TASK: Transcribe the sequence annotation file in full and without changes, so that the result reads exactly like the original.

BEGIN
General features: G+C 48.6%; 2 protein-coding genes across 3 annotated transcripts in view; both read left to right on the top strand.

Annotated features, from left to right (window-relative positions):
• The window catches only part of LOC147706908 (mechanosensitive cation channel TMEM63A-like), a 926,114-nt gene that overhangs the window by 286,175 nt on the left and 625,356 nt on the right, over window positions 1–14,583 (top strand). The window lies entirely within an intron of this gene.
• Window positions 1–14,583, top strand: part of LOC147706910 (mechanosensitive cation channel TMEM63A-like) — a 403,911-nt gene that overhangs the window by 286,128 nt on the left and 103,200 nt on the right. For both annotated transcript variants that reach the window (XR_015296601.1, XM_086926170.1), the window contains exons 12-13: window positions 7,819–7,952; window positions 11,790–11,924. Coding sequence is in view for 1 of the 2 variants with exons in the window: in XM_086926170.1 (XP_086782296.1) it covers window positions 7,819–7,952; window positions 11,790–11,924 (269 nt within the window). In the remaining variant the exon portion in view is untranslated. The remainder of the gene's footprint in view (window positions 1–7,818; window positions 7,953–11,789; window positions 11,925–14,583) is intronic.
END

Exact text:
General features: G+C 48.6%; 2 protein-coding genes across 3 annotated transcripts in view; both read left to right on the top strand.

Annotated features, from left to right (window-relative positions):
• The window catches only part of LOC147706908 (mechanosensitive cation channel TMEM63A-like), a 926,114-nt gene that overhangs the window by 286,175 nt on the left and 625,356 nt on the right, over window positions 1–14,583 (top strand). The window lies entirely within an intron of this gene.
• Window positions 1–14,583, top strand: part of LOC147706910 (mechanosensitive cation channel TMEM63A-like) — a 403,911-nt gene that overhangs the window by 286,128 nt on the left and 103,200 nt on the right. For both annotated transcript variants that reach the window (XR_015296601.1, XM_086926170.1), the window contains exons 12-13: window positions 7,819–7,952; window positions 11,790–11,924. Coding sequence is in view for 1 of the 2 variants with exons in the window: in XM_086926170.1 (XP_086782296.1) it covers window positions 7,819–7,952; window positions 11,790–11,924 (269 nt within the window). In the remaining variant the exon portion in view is untranslated. The remainder of the gene's footprint in view (window positions 1–7,818; window positions 7,953–11,789; window positions 11,925–14,583) is intronic.